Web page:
North Korea Says 'We Are At War With South'

North Korea says it has entered a "state of war" with South Korea in the latest threat aimed at Seoul and Washington.

Amid escalating tensions, Pyongyang also threatened to shut down a factory complex that is the last major symbol of inter-Korean cooperation.

South Korea said the North's threats "are never acceptable" but noted there was no visible movement of troops at the border.

Russia urged restraint, while Britain said the threat risks further isolating North Korea, one of the world's most reclusive states.

"We have made clear to North Korea that its long term interests will only be served by constructive engagement with the international community. These threatening statements will only seek to isolate it further," a Foreign Office spokesperson said.

Travel advice for British nationals was "under constant review and we will update it as necessary".

The announcement by Pyongyang was broadcast by the official Korean Central News Agency.

"As of now, inter-Korea relations enter a state of war and all matters between the two Koreas will be handled according to wartime protocol," it said.

"The long-standing situation of the Korean peninsula being neither at peace nor at war is finally over."

The statement also warned that any military provocation near the North-South land or sea border would result "in a full-scale conflict and a nuclear war".

Hours later, a spokesman for the North Korean office controlling the Kaesong industrial complex threatened to close the factory park, saying the South was undermining its dignity.

He was referring to media reports saying the factory - just across the border in North Korea - had remained open because it is a source of hard currency for the North.

The two Koreas have always technically remained at war because the 1950-53 Korean War ended with an armistice rather than a peace treaty.

Earlier this month, the North said it was ripping up the armistice and other bilateral peace pacts signed with the South in protest against South Korea-US joint military exercises.

Russian foreign ministry official Grigory Logvinov said: "We expect all sides to show maximum responsibility and restraint, and that no-one will cross the line after which there will be no return."

"Naturally, we cannot remain indifferent when an escalation of tensions is taking place at our eastern frontiers," the diplomat told the Interfax news agency. "We cannot but worry."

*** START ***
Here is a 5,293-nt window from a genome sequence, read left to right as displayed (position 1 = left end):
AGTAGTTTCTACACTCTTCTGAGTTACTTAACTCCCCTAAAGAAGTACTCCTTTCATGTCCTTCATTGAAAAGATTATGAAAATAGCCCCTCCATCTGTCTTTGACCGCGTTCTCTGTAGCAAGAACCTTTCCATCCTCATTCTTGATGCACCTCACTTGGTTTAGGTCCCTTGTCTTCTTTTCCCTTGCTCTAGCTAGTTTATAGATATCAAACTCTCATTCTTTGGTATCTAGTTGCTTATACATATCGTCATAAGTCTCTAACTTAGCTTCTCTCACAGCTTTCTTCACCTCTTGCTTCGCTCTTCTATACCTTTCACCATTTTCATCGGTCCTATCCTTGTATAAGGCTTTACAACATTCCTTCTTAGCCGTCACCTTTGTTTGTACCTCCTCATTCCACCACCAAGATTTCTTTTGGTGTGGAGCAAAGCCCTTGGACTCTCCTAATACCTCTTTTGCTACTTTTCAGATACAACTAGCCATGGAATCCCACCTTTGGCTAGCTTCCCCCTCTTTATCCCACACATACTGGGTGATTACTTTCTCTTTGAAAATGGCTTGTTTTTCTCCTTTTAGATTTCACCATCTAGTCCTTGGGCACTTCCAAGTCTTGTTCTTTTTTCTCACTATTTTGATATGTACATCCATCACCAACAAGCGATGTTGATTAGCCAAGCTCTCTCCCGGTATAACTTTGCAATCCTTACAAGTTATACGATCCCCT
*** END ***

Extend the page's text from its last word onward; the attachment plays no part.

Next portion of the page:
South Korea's defence ministry spokesman Kim Min-seok said: "North Korea's continuing threats against South Korea such as saying it is 'entering a state of war' are never acceptable since it is harming peace and stability on the Korean peninsula."

He said recent military exercises with the US "were defensive in nature against North Korea's possible provocations".

The ministry also said "no particular troop movement" had been observed along the border.

Former South Korean foreign minister Han Sung Joo told Sky News that the announcement amounted to "certainly more than rhetoric, even by North Korean standards".

The US said it was taking the new threat "seriously" but said it was following a familiar pattern.

"We've seen reports of a new and unconstructive statement from North Korea. We take these threats seriously and remain in close contact with our South Korean allies," said Caitlin Hayden, spokeswoman for the National Security Council.

Most analysts still believe this will remain a rhetorical rather than a physical battle, but the situation has now become so volatile that any slight miscalculation carries the potential for rapid escalation.

Sky's Asia Correspondent Mark Stone said: "It is more rhetoric by North Korea until they actually do something. Wars tend to begin with bangs not announcements on state news agencies, so this is Mr Kim pushing the rhetoric up another level.

"The problem is, he hasn't got any more levels to go to after this other than actual war - that is the big worry and the big unknown. Does his belligerence have a limit or not?"

Sources in Pyongyang say life is continuing as normal in the city.

There are signs of civil construction with thousands of workers. Many of them are conscripts, and if war was imminent, then Kim would have called them up and they would not be busy building apartment blocks and hotels.

Earlier this week, the North's leader Kim Jong-Un has ordered missile units to prepare to strike US mainland and military bases, vowing to "settle accounts" after US stealth bombers flew over the South.

US Defence Secretary Chuck Hagel stressed that Washington would not be cowed by Pyongyang's threats and stood ready to respond to "any eventuality".

The standoff has its roots in the North's successful long-range rocket launch in December and the third nuclear test it carried out in February.

Both events drew UN sanctions that incensed Pyongyang, which then switched the focus of its anger to the annual joint South Korea-US military drills.

As tensions escalated, Washington has maintained a notably assertive stance, publicising its use of nuclear-capable B-52s and B-2 stealth bombers.

The long-distance deployment of both sets of aircraft was intended as a clear signal of US commitment to defending the South against any act of aggression.

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